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Banks Hears Ag Labor Concerns


by Jerry Goshert

Published: Friday, October 21, 2022

U.S. Rep. Jim Banks (R-3rd) visited the AgPlus grain facility in South Whitley last Wednesday to meet with company leaders and discuss issues impacting the agriculture industry. One of the main topics discussed was the U.S. labor shortage and how that is affecting companies like AgPlus.

"We can't grow our businesses and grow an economy that's healthy for everybody if we have such significant labor shortages," Banks said following a meeting with company leaders. "AgPlus says that they could hire 20 more people today if they could find them."

Jeff Mize, CEO of AgPlus, confirmed that the agricultural cooperative, with 11 locations in northeastern Indiana, could indeed hire 20 qualified people "on the spot." High on the priority list are truck drivers, fertilizer applicators and sales representatives.

The labor shortage isn't unique to the agriculture sector— it's affecting industries large and small across large swaths of the U.S. economy. With so many unfilled positions, businesses, including AgPlus, have raised wages to attract more workers.

Mize said the cooperative was already moving toward automation, even before the worker shortage. However, he said the labor situation has accelerated that trend. Pointing to one example, Mize said the company's Briggs facility, located south of Columbia City, can be operated by just one person.

"It's completely automated to the point that our guys send the information to the facility and the guy just plugs it in, liquid and dry. It's totally different than what it was," Mize said.

Previously, a facility of that size would require a staff of three to five people.

Mize said fertilizer application appears headed in the direction of automation—in the form of drones that fly over fields to apply product. He said there are companies that are developing that technology right now.

Currently, drones are used to scout fields but not for spraying.

When asked if there was anything the federal government can do about the labor shortage, Banks said it's a matter of having common-sense programs that encourage people to stay in the workforce. He pointed out that, during the pandemic, both federal and state governments provided generous unemployment benefits to workers.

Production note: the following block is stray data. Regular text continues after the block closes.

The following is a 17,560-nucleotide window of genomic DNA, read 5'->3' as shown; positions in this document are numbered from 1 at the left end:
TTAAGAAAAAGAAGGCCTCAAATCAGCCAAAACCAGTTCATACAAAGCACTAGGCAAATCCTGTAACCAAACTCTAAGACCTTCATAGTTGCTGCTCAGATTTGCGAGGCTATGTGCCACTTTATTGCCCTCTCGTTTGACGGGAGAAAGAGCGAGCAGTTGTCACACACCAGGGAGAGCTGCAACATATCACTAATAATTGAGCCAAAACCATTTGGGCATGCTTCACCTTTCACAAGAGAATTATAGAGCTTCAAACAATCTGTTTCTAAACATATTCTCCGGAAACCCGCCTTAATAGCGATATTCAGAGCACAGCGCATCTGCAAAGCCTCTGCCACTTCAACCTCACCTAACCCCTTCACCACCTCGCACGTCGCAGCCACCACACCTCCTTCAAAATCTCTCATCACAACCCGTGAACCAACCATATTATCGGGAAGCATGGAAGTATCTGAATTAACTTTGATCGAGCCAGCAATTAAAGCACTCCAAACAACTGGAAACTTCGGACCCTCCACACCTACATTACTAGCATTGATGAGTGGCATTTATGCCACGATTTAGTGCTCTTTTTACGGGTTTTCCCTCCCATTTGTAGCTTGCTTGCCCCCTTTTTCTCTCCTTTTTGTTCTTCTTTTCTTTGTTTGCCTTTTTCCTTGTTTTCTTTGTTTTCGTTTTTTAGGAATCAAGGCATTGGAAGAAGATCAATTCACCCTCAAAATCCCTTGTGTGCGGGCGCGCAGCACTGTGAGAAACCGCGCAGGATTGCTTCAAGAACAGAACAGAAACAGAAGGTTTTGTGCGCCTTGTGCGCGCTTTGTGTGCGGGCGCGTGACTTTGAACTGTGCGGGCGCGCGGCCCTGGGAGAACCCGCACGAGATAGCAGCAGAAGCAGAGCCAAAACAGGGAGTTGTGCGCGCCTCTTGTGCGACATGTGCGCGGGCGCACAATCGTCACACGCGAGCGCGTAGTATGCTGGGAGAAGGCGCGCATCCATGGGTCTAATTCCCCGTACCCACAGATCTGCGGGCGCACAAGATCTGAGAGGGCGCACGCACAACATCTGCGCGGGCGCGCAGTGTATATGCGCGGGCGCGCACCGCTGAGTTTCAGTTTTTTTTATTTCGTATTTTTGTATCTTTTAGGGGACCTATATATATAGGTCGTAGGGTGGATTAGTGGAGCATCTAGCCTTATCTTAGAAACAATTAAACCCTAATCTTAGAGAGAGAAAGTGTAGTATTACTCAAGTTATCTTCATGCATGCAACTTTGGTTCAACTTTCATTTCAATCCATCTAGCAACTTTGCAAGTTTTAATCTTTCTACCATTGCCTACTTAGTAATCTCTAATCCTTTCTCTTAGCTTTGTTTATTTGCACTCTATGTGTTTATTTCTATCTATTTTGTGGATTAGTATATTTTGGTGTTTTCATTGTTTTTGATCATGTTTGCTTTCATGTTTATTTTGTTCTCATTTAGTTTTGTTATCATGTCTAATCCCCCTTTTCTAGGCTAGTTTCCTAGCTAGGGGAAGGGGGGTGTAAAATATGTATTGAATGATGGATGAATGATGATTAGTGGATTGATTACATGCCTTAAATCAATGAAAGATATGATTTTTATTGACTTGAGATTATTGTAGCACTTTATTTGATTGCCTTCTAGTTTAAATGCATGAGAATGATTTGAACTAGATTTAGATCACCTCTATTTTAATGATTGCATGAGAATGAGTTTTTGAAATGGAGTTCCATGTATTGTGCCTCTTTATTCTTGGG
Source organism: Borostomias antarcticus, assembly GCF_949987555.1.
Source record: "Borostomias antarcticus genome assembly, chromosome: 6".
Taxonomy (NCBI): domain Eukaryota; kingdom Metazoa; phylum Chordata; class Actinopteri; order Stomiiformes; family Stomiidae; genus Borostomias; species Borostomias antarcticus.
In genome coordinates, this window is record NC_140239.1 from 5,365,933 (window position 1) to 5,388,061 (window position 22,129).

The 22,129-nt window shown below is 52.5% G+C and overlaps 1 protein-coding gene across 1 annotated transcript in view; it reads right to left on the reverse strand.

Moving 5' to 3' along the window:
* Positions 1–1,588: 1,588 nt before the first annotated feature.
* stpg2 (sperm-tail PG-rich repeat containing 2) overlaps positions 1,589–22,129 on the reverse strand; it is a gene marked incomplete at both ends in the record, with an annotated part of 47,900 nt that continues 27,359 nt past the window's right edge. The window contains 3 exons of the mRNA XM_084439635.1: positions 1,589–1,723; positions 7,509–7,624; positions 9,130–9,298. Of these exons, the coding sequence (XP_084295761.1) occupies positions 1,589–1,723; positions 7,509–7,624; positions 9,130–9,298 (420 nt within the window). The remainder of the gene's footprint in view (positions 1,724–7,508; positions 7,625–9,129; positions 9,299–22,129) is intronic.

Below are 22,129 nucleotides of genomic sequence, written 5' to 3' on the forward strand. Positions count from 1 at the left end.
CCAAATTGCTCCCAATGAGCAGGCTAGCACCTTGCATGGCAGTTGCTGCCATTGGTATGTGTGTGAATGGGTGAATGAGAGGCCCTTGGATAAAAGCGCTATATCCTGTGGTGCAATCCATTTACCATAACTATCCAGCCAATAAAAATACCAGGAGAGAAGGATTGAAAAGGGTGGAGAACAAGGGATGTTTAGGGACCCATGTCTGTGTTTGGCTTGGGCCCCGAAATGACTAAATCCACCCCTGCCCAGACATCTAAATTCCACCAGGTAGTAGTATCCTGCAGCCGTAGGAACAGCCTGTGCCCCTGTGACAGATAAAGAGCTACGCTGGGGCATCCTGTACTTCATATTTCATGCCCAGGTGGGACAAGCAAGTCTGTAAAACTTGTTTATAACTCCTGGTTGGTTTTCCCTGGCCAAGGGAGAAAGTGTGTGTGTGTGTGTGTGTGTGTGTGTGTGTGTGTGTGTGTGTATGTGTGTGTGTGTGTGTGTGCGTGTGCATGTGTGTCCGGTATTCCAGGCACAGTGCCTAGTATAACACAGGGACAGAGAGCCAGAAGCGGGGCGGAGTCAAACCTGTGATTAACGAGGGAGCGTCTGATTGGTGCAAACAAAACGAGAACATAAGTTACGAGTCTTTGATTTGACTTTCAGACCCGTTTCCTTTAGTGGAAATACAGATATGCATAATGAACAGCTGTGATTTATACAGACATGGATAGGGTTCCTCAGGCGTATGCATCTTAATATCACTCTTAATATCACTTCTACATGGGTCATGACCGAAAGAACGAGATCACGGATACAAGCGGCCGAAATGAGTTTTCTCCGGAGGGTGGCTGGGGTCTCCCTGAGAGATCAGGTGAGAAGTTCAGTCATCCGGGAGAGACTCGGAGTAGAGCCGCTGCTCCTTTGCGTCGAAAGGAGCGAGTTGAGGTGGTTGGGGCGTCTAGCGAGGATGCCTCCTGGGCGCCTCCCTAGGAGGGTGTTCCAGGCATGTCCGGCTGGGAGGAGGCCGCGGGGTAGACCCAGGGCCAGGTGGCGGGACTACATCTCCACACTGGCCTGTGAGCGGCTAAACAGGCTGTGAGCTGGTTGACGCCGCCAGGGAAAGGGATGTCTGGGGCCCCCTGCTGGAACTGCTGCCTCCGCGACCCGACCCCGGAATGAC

"Turns out, when you pay people not to work, they stay home," the congressman and Columbia City native said. "That's one of the outcomes of the pandemic, and the Democrats' solution coming out of the pandemic was incentivizing people not to work. So, we have to incentivize people to work."

Other priority issues that came up during the visit were rail access and logistics.

AgPlus' South Whitley facility handles approximately 5 million bushels of corn and 2.5 million bushels of soybeans per year. Most of the corn is shipped to markets in the Southeast, while a majority of the soybeans are sold to Louis Dreyfus in Claypool.

Rail service provides a vital service for the entire AgPlus system. But Mize is concerned about the impact a rail strike would have on the cooperative's bottom line, especially during the busy harvest season.

Regarding a possible rail strike, Mize said "it could affect us tremendously."

"We're in the peak of our season," he said. "We need to move product here over the next two to three months. We need to move product around and make room for the crop to continue to come in. These products, if they can't move —you know what happens—the backlog starts. It starts at the terminal areas and then it keeps working its way back and finally gets down to the small elevators like us."

Another concern is the low water level on the Mississippi River. Mize said the agriculture industry relies on inland waterways for the delivery of grain and crop inputs. However, a prolonged drought could affect the timely delivery of those products.

Washington can't do anything to affect the weather, but Banks said he wants to be a voice for small businesses dealing with rail, infrastructure and logistics challenges.

"Those are issues I hear about no matter what industry I'm talking to," he said. "It's important that when we start the new Congress in January that we're focused on issues that matter."

Banks said he is a co-sponsor of the Drive Safe Act, a bill that would allow 18-year-olds with CDL licenses to drive across the state lines.

"That's a common-sense solution to one of the issues that we face," Banks said.

Right now, Congress is in recess until after Election Day. During the break, Banks is traveling around the district to meet with constituents, like AgPlus. He's seeking his fourth term in Congress. He faces Gary Snyder, a Democrat, and Nathan Gotsch, an independent, in the Nov. 8 general election.

Banks said agriculture is a vital industry in Northeast Indiana, and he looks forward to helping businesses fix what's broken.

"The challenges that we face today are holding back progress," he said. "Hopefully we can solve those problems when we get some common sense back in control in Washington."

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